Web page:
After posting a video on X/Twitter supposedly showing armed Hamas fighters going to the homes of Israelis, Ian Miles Cheong wrote: “Imagine if this was happening in your neighbourhood, to your family”.
Except the video clearly showed Israeli police, according to a community note on the post.
But the video posted by Cheong, a right-wing commentator, was viewed, liked and shared on Twitter (the social network formerly known to have decent content moderation) over 50 million times and it’s still up (I won’t link to any war-related disinformation posts).
Another post – from an anonymous premium account – claimed that “the US is sending $8-billion worth of military aid to Israel” and attached a photoshopped statement from the White House as proof.
Except the White House never issued any such statement. The post obviously went viral amongst right-wing conspiracy theorists – who often seem to have an antisemitic prejudice to boot.
The Hamas invasion of Israel has been a test for Twitter’s handling of misinformation since Elon Musk bought it for $44bn last October; when he fired most of its staff, including the content moderation teams.
The world is paying the price for this short-sightedness with Twitter’s inability to handle the masses of disinformation.
One video circulating of supposed fighting was actually footage from a video game.
“It’s now almost impossible to tell what’s a fact, what’s a rumour, what’s a conspiracy theory, and what’s trolling,” conspiracy theory researcher Mike Rothschild told Bloomberg. “Musk’s changes haven’t just made X useless during a time of crisis. They’ve made it actively worse.”
Modern-day wars, as we have seen in the last decade and especially in Ukraine, are increasingly being watched by millions on social media. The Russian invasion of Ukraine (see Naledi Pandor, it’s not that hard to say) was a coming-of-age moment for TikTok – where footage of Russian missile attacks captivated millions of viewers.
Videos and images of horrific Hamas attacks have been all over Twitter, Instagram and Facebook. People accustomed to cat videos and cutesy family images are just as fixated with images of horror. Just as we were when Ukraine was invaded.
Twitter leaves content moderation up to you
The colourful early morning pierced by rockets flying, leaving their contrails behind them, are terrifying images I have seen everywhere – as much as the interceptor missiles from Israel’s Iron Dome trying to stop them. The regular bang of those interceptors has become a mortifying soundtrack to the relentless rocket strikes.
Mandy Weiner, the 702 radio host, highlighted these loud bangs as she sheltered in a stairwell in Ben Gurion airport in Tel Aviv in a surreal description of finding yourself in a warzone on a family holiday. She was visiting family in Israel and was catching her departing flight when the sirens sent everyone in the airport down to the bomb shelter.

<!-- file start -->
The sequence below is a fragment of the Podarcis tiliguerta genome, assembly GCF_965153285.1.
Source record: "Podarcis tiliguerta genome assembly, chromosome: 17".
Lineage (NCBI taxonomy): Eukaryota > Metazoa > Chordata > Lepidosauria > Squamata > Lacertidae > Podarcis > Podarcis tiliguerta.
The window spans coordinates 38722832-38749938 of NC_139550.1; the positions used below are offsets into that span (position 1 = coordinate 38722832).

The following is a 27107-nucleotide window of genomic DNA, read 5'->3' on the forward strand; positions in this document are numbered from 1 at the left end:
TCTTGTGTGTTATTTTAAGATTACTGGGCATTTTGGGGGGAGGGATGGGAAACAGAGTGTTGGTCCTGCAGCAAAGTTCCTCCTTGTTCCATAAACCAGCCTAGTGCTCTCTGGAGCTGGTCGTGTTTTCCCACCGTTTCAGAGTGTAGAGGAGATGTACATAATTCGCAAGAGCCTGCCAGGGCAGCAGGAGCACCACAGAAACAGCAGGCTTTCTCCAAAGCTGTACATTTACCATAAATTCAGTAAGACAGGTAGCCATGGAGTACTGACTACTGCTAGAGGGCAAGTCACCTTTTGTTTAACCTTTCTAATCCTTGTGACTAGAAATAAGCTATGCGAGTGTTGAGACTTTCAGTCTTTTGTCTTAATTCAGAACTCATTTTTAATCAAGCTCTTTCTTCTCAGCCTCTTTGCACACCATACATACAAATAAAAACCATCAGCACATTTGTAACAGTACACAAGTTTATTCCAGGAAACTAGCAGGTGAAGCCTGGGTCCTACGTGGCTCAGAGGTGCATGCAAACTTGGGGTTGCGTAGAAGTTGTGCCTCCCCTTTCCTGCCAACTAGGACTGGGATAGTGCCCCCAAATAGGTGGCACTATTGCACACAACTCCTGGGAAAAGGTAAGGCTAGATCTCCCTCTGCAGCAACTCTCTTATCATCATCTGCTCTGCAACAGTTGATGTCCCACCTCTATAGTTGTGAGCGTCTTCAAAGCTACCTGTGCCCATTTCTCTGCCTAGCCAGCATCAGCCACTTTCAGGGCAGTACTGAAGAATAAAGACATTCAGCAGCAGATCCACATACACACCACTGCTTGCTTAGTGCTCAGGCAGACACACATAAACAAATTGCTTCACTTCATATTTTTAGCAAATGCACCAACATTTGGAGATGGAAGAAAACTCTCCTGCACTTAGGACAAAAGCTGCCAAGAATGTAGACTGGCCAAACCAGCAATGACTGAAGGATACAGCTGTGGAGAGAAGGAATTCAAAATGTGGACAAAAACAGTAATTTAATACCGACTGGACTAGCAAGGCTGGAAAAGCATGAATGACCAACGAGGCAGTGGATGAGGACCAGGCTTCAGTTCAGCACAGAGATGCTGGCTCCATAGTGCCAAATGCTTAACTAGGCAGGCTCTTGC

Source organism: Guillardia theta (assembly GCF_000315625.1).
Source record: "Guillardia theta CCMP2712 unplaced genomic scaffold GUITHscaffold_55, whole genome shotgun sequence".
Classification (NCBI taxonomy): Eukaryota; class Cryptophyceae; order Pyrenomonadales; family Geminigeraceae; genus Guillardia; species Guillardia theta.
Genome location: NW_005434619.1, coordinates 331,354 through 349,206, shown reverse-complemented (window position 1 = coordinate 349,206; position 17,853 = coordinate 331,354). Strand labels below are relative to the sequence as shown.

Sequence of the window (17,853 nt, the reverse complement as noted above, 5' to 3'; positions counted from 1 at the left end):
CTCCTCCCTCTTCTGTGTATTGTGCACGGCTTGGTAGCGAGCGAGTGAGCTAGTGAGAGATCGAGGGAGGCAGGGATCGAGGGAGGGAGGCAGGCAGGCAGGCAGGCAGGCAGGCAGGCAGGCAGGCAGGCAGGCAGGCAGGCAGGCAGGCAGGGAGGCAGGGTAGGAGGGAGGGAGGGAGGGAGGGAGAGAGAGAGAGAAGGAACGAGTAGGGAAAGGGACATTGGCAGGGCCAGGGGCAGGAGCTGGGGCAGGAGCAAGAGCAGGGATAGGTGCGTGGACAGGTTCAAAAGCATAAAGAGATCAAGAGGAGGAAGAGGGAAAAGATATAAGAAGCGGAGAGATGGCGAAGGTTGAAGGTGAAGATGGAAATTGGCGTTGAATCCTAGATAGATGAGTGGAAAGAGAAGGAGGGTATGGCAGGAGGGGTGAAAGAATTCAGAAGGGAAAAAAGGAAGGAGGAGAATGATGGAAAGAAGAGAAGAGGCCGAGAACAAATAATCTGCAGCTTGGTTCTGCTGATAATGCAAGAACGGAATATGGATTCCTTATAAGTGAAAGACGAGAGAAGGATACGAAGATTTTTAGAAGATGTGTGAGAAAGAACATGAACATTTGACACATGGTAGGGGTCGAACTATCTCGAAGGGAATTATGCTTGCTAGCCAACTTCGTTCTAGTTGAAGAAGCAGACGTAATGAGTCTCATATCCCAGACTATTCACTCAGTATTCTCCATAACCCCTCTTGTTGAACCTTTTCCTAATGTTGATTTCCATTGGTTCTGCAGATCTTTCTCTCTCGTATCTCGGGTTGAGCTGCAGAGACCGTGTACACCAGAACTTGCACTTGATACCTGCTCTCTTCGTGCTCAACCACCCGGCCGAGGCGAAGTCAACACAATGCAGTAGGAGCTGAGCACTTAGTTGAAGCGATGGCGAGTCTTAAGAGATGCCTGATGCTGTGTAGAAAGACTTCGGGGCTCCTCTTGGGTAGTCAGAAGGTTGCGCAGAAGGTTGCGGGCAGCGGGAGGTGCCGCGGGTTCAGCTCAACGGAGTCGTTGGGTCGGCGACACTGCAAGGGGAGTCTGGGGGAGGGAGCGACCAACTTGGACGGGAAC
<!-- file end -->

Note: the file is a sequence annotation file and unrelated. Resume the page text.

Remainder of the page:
Despite the rockets flying and that staccato soundtrack, planes were still landing and taking off – giving you a sense of some weird normality of the relentless Israeli-Palestinian conflict.
Social media is where we are now watching terrifying events being live-streaming in real-time. Over 50 million posts were made in the first few days, Twitter said. While it said, “a cross-company leadership group has assessed this moment as a crisis requiring the highest level of response” it also washed its hands by adding: “X believes that, while difficult, it’s in the public’s interest to understand what’s happening in real-time”.
Basically, you’re on your own to make sense of what is real and what is video game footage or the usual old images and footage being recycled for whatever new conflict has occurred.
“We keep telling people that it’s their job to wade through an ever-growing wave of misinformation that is increasingly indistinguishable from reality,” Centre for Countering Digital Hate CEO Imran Ahmed told Bloomberg. His group is currently being sued by Musk.
As truly awful as the Israeli-Palestinian conflict is, Twitter washing its hands of responsibility is unforgivable – as is the South African government’s.
The EU’s stringent new digital legislation isn’t. It has already warned Musk over fake images related to Hamas – and can fine X as much as 6% of its global revenue or ban it from the EU altogether.
The EU’s response is likely to be the only meaningful consequence of Twitter’s disinformation free-for-all – but long after many millions more fake posts will spread disinformation and hate speech.
This column first appeared on Daily Maverick.